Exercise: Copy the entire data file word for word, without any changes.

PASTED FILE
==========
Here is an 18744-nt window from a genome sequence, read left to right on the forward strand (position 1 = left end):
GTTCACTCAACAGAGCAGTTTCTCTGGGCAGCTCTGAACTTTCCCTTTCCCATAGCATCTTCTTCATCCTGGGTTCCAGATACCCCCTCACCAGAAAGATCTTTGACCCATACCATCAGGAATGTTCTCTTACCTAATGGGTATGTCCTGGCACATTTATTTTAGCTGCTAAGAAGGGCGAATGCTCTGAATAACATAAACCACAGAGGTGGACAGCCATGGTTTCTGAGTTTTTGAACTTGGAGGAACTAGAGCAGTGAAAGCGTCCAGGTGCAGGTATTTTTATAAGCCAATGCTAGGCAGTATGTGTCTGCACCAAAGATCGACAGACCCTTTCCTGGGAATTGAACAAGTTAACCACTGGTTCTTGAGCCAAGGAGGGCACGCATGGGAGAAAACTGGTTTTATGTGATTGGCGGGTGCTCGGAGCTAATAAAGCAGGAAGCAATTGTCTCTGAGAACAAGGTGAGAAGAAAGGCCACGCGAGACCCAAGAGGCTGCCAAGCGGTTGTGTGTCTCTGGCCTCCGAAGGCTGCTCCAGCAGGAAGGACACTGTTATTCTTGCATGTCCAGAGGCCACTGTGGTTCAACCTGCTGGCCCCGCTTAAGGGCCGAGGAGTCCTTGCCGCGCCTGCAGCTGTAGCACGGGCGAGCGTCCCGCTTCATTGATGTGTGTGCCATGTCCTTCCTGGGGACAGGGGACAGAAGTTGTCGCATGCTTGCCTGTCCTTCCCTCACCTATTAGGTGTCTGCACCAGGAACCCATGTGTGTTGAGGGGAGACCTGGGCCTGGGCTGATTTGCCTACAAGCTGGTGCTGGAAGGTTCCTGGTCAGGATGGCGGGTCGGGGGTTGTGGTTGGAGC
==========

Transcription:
Here is an 18744-nt window from a genome sequence, read left to right on the forward strand (position 1 = left end):
GTTCACTCAACAGAGCAGTTTCTCTGGGCAGCTCTGAACTTTCCCTTTCCCATAGCATCTTCTTCATCCTGGGTTCCAGATACCCCCTCACCAGAAAGATCTTTGACCCATACCATCAGGAATGTTCTCTTACCTAATGGGTATGTCCTGGCACATTTATTTTAGCTGCTAAGAAGGGCGAATGCTCTGAATAACATAAACCACAGAGGTGGACAGCCATGGTTTCTGAGTTTTTGAACTTGGAGGAACTAGAGCAGTGAAAGCGTCCAGGTGCAGGTATTTTTATAAGCCAATGCTAGGCAGTATGTGTCTGCACCAAAGATCGACAGACCCTTTCCTGGGAATTGAACAAGTTAACCACTGGTTCTTGAGCCAAGGAGGGCACGCATGGGAGAAAACTGGTTTTATGTGATTGGCGGGTGCTCGGAGCTAATAAAGCAGGAAGCAATTGTCTCTGAGAACAAGGTGAGAAGAAAGGCCACGCGAGACCCAAGAGGCTGCCAAGCGGTTGTGTGTCTCTGGCCTCCGAAGGCTGCTCCAGCAGGAAGGACACTGTTATTCTTGCATGTCCAGAGGCCACTGTGGTTCAACCTGCTGGCCCCGCTTAAGGGCCGAGGAGTCCTTGCCGCGCCTGCAGCTGTAGCACGGGCGAGCGTCCCGCTTCATTGATGTGTGTGCCATGTCCTTCCTGGGGACAGGGGACAGAAGTTGTCGCATGCTTGCCTGTCCTTCCCTCACCTATTAGGTGTCTGCACCAGGAACCCATGTGTGTTGAGGGGAGACCTGGGCCTGGGCTGATTTGCCTACAAGCTGGTGCTGGAAGGTTCCTGGTCAGGATGGCGGGTCGGGGGTTGTGGTTGGAGC